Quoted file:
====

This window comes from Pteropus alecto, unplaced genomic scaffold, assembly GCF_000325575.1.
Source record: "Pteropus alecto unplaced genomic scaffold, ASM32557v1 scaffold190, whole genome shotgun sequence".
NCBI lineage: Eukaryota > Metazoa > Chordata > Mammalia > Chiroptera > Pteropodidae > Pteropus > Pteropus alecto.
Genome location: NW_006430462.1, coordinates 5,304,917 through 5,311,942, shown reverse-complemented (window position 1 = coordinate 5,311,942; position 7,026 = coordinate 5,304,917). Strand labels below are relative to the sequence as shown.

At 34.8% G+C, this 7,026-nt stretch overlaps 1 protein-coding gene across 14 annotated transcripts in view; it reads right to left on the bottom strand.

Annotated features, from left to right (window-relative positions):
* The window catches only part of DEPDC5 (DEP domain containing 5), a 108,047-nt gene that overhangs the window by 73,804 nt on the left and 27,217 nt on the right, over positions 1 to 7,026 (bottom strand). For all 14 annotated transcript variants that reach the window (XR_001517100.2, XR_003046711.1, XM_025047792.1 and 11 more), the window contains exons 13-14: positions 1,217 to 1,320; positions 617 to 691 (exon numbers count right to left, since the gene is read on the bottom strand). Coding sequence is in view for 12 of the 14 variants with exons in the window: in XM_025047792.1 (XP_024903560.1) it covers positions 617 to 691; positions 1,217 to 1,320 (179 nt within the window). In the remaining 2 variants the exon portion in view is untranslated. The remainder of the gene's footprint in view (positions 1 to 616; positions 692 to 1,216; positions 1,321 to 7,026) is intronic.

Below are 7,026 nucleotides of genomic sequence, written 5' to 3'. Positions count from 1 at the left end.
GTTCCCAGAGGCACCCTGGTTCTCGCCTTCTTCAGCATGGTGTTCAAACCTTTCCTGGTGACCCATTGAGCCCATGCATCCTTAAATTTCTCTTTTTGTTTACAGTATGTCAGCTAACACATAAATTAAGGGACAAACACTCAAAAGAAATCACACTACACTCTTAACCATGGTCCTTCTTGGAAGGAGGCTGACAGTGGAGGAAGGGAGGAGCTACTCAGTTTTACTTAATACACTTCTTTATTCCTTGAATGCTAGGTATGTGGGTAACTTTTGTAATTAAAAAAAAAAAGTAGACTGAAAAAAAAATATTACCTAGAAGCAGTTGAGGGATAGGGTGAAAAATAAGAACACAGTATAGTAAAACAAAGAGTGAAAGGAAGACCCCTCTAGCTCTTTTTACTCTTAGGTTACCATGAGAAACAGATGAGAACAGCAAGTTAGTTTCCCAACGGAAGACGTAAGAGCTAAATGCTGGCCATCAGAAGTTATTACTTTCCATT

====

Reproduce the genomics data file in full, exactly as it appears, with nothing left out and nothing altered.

This window comes from Pteropus alecto, unplaced genomic scaffold, assembly GCF_000325575.1.
Source record: "Pteropus alecto unplaced genomic scaffold, ASM32557v1 scaffold190, whole genome shotgun sequence".
NCBI lineage: Eukaryota > Metazoa > Chordata > Mammalia > Chiroptera > Pteropodidae > Pteropus > Pteropus alecto.
Genome location: NW_006430462.1, coordinates 5,304,917 through 5,311,942, shown reverse-complemented (window position 1 = coordinate 5,311,942; position 7,026 = coordinate 5,304,917). Strand labels below are relative to the sequence as shown.

At 34.8% G+C, this 7,026-nt stretch overlaps 1 protein-coding gene across 14 annotated transcripts in view; it reads right to left on the bottom strand.

Annotated features, from left to right (window-relative positions):
* The window catches only part of DEPDC5 (DEP domain containing 5), a 108,047-nt gene that overhangs the window by 73,804 nt on the left and 27,217 nt on the right, over positions 1 to 7,026 (bottom strand). For all 14 annotated transcript variants that reach the window (XR_001517100.2, XR_003046711.1, XM_025047792.1 and 11 more), the window contains exons 13-14: positions 1,217 to 1,320; positions 617 to 691 (exon numbers count right to left, since the gene is read on the bottom strand). Coding sequence is in view for 12 of the 14 variants with exons in the window: in XM_025047792.1 (XP_024903560.1) it covers positions 617 to 691; positions 1,217 to 1,320 (179 nt within the window). In the remaining 2 variants the exon portion in view is untranslated. The remainder of the gene's footprint in view (positions 1 to 616; positions 692 to 1,216; positions 1,321 to 7,026) is intronic.

Below are 7,026 nucleotides of genomic sequence, written 5' to 3'. Positions count from 1 at the left end.
GTTCCCAGAGGCACCCTGGTTCTCGCCTTCTTCAGCATGGTGTTCAAACCTTTCCTGGTGACCCATTGAGCCCATGCATCCTTAAATTTCTCTTTTTGTTTACAGTATGTCAGCTAACACATAAATTAAGGGACAAACACTCAAAAGAAATCACACTACACTCTTAACCATGGTCCTTCTTGGAAGGAGGCTGACAGTGGAGGAAGGGAGGAGCTACTCAGTTTTACTTAATACACTTCTTTATTCCTTGAATGCTAGGTATGTGGGTAACTTTTGTAATTAAAAAAAAAAAGTAGACTGAAAAAAAAATATTACCTAGAAGCAGTTGAGGGATAGGGTGAAAAATAAGAACACAGTATAGTAAAACAAAGAGTGAAAGGAAGACCCCTCTAGCTCTTTTTACTCTTAGGTTACCATGAGAAACAGATGAGAACAGCAAGTTAGTTTCCCAACGGAAGACGTAAGAGCTAAATGCTGGCCATCAGAAGTTATTACTTTCCATT